DOWNTOWN AKRON — Summit County is on its way to creating a land bank that will serve as a way to clean up abandoned and vacant properties.
In its meeting May 21, County Council’s Planning and Economic Development Committee recommended Council adopt a resolution establishing the Summit County Land Reutilization Corporation and authorizing the Fiscal Office to file its articles of incorporation.
The committee heard from Jim Rokakis, of the Western Reserve Land Conservancy, whom the county contracted with earlier this year to help set up the land bank. Rokakis, a former Cuyahoga County treasurer, explained that Ohio Senate Bill 353 allowed the creation of county land reutilization corporations and modeled the concept after a similar Michigan program to deal with foreclosed homes.
Cuyahoga County was initially the only Ohio county authorized to create a land bank, but Ohio House Bill 313 later allowed counties with populations of more than 60,000 to establish the entities. Rokakis said Summit County is the last urban county in the state to create a land bank.
“It’s a great tool,” he said. “It’s not a panacea, but it’s an opportunity to match dollars.”
In other counties, the land banks acquire property that is abandoned, vacant or foreclosed and demolishes run-down structures to improve neighborhoods, Rokakis said. In Cuyahoga County, about 100 properties a month are being torn town, he added.
Jason Dodson, chief of staff for County Executive Russ Pry, said Ohio Attorney General Mike DeWine has told county officials that they could receive up to $3.8 million for the land bank, but $3.3 of that requires a match. Dodson added the county expects to be able to come up with about $2 million. The land bank must be set up by June 30 to be eligible for the state funding, he said.
The legislation was the first of four pieces that Council will see during the next few weeks on the land bank, Dodson said.
He added that in Summit County there are estimated to be about 2,600 properties that could be dealt with through the land bank.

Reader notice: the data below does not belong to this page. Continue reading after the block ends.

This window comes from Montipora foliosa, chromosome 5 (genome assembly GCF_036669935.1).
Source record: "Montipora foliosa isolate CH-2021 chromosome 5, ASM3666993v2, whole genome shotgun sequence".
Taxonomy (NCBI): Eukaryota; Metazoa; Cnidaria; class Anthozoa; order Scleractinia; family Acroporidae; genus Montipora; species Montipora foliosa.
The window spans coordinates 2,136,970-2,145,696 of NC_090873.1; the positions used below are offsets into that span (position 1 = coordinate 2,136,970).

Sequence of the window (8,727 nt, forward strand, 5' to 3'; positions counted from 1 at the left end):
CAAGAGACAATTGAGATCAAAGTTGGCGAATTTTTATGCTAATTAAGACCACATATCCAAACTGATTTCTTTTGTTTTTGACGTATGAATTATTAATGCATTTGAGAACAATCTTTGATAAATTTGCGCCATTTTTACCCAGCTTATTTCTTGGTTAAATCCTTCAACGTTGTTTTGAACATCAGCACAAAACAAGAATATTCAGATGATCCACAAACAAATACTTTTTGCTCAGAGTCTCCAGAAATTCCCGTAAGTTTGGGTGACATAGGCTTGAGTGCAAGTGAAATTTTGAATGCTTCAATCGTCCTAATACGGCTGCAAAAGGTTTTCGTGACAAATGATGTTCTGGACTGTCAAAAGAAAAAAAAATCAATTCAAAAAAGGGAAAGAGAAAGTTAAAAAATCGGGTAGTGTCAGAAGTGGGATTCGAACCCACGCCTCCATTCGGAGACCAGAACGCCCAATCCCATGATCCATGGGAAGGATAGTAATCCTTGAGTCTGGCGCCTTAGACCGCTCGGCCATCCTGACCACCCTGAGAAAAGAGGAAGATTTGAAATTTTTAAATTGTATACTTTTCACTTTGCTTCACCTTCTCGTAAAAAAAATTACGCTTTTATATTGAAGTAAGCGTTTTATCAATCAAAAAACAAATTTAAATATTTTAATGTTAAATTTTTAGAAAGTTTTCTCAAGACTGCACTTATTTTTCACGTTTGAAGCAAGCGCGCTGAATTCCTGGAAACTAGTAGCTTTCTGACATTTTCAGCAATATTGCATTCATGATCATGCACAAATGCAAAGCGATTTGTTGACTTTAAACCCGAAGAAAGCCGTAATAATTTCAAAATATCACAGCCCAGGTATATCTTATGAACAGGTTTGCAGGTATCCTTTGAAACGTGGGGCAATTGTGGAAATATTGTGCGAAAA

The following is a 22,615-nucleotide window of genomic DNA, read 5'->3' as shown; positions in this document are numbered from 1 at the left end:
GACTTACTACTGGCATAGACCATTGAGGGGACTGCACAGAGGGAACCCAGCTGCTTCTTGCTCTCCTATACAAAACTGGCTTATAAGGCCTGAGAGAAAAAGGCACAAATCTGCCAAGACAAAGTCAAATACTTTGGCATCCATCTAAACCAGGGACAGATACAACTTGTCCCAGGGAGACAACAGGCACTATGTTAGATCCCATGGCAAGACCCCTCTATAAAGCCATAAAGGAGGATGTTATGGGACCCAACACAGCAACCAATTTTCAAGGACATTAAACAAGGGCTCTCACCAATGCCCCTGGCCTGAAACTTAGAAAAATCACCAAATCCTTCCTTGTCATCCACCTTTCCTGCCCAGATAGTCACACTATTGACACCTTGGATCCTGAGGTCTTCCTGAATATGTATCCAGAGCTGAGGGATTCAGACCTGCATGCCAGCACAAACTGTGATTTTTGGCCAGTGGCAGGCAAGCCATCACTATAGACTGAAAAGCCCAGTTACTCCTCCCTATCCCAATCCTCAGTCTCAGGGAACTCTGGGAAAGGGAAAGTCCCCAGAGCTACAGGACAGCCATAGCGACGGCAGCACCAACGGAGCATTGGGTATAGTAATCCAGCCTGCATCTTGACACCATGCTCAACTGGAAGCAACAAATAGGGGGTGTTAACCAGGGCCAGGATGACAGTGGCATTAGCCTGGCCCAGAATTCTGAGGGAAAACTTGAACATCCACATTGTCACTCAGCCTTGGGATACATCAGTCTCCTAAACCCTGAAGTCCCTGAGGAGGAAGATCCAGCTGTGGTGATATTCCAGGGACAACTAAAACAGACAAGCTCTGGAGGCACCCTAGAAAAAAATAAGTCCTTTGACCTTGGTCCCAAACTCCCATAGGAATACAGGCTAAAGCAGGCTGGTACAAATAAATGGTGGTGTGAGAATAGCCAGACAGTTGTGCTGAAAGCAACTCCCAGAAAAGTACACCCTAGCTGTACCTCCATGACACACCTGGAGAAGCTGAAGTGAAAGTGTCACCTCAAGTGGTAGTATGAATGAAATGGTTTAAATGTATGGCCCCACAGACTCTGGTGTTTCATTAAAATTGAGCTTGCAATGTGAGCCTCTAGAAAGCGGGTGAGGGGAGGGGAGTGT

Speaking in favor of the idea were Akron Director of Planning John Moore and Barberton Mayor William Judge. Dodson said Cuyahoga Falls officials are still considering whether to endorse the plan.
Committee members and Rokakis stressed that cities are not the only areas of the county that would benefit from the land bank. Councilman Frank Comunale (D-District 4) noted there are vacant properties in Bath Township that could be dealt with through the land bank.
“If we don’t do something about it, it’s going to get worse,” Comunale said. “This is very powerful legislation.”
Committee chair Ilene Shapiro (D-at large) said meetings on the proposed land bank were planned this week with township officials, mayors and school superintendents.
“We want their feedback and input,” she said.
Also Monday, the Committee of the Whole met and recommended Council adopt a resolution declaring it necessary to renew the 2.25-mill levy for Summit County Children Services (SCCS). The resolution is the first of two pieces of legislation Council must approve to get the levy on the Nov. 6 General Election ballot.
The committee heard from SCCS Executive Director John Saros, who noted that agency revenue has decreased due to reductions in property valuations and other funding sources.
“We do recognize we have a challenging situation ahead for the agency, assuming passage of the levy,” he said. “It’s going to require us to continue looking hard at reducing costs while maintaining service levels.”
Also Monday, the Public Works Committee recommended Council adopt an ordinance that would require businesses that use county roadways with heavy machinery, trucks and equipment to execute a Roadway Use and Maintenance Agreement with the county.
Dodson said the issue is one that counties across the state have been dealing with as a result of natural gas drilling. He noted that industry and business have been cooperative on the issue.
The Rules Committee discussed and put on time an ordinance proposed by Councilman Bill Roemer (R-at large) that would require the use of biodegradable oil for outdoor power equipment on county jobs.
Roemer said he only became aware recently that typical oils used for chainsaws can be harmful to the environment. In researching the issue, he found out that a canola-oil based product can be used instead at about the same cost.
Some Council members applauded his effort, while others were concerned with making the change mandatory through an ordinance.
“It’s a very simple way to say we are concerned about the water and concerned about the environment,” Comunale said. “All we’re saying is the county is doing this. We’re not going to tell small businesses they have to do this.”
Councilman John Schmidt (D-District 2) proposed an amendment that would instead encourage the county and contractors it hires to use the biodegradable products.
He added he was unaware there was a more environmentally friendly product that could be used and said he wanted to look into the issue.
Summit County Council will not meet May 28 because of the Memorial Day holiday. Council next will meet June 4 at 5 p.m. for caucus and for the regular meeting at 5:05 p.m. in Council Chambers, on the seventh floor of the Ohio Building, 175 S. Main St.